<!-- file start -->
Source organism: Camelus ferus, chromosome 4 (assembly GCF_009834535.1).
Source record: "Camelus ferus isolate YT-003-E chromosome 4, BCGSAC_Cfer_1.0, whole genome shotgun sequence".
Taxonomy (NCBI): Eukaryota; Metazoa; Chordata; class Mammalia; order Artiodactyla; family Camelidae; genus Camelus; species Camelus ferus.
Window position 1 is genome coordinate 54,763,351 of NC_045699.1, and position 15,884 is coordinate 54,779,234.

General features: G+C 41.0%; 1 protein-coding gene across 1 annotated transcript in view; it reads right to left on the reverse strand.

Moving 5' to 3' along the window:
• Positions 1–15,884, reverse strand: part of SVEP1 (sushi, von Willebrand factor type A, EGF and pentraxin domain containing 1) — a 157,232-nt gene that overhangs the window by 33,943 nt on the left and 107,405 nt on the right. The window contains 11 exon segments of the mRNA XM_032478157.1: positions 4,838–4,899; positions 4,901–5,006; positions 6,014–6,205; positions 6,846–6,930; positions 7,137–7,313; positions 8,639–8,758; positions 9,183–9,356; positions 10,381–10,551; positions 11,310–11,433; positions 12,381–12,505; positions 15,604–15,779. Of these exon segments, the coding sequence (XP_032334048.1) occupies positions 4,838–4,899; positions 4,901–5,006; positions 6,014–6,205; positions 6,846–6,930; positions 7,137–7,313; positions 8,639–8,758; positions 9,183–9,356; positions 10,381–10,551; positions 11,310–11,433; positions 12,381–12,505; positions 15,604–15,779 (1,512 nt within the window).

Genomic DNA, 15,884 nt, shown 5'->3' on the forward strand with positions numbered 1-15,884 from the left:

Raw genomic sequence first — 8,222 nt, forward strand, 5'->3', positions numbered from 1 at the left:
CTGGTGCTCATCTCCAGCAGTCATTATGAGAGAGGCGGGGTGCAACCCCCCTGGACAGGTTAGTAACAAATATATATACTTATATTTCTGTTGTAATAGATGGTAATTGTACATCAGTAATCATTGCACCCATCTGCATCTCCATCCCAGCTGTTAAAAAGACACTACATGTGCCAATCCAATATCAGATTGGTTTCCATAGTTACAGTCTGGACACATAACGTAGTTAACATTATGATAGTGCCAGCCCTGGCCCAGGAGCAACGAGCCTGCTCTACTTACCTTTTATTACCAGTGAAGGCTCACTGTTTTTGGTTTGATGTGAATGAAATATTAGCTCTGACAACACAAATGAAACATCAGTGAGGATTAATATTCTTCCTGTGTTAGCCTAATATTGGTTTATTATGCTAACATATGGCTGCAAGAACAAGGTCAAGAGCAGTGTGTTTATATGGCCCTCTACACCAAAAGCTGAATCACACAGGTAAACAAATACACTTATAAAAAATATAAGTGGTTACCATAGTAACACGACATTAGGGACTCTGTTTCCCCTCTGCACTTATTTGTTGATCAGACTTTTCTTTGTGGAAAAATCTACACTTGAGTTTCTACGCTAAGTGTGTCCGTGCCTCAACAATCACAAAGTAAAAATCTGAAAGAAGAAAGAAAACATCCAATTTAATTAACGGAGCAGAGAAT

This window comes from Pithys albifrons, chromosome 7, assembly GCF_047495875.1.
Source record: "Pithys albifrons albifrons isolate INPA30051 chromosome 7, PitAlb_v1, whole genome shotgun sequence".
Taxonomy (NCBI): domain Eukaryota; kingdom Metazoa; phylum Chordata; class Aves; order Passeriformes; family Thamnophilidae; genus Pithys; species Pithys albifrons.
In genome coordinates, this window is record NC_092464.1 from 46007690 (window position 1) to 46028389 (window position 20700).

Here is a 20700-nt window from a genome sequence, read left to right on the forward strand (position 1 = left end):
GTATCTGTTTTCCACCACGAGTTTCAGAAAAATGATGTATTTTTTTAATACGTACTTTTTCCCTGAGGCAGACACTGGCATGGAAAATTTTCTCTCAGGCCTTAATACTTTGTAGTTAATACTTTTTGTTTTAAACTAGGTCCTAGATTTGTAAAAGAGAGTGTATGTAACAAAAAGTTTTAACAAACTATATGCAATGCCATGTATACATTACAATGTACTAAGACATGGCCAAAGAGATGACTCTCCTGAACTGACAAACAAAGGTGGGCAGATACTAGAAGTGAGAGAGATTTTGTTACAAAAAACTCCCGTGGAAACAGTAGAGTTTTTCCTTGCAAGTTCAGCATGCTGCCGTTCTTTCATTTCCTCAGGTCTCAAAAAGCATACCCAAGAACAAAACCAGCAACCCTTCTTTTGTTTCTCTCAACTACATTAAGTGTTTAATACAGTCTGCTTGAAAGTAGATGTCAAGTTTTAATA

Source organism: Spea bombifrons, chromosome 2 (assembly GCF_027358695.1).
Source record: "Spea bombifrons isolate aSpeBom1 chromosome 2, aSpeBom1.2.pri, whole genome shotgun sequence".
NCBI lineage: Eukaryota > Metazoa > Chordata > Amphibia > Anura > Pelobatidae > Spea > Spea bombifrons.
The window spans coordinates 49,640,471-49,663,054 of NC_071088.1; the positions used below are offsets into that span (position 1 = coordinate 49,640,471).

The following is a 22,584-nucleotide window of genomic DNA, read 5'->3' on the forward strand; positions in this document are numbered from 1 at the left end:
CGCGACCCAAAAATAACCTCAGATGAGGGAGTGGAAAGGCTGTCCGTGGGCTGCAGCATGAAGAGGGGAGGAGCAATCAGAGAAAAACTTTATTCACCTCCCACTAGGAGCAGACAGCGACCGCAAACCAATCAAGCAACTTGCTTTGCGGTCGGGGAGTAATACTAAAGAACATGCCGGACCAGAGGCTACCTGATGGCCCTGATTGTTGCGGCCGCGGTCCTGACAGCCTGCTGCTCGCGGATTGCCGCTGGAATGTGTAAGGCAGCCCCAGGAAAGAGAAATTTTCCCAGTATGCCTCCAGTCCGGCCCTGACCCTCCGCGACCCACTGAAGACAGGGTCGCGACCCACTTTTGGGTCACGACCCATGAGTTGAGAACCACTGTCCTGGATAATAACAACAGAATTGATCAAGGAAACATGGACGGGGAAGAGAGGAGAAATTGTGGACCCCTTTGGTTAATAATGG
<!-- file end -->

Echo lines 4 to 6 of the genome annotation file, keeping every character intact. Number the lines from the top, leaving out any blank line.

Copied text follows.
Window position 1 is genome coordinate 54,763,351 of NC_045699.1, and position 15,884 is coordinate 54,779,234.

General features: G+C 41.0%; 1 protein-coding gene across 1 annotated transcript in view; it reads right to left on the reverse strand.

Moving 5' to 3' along the window: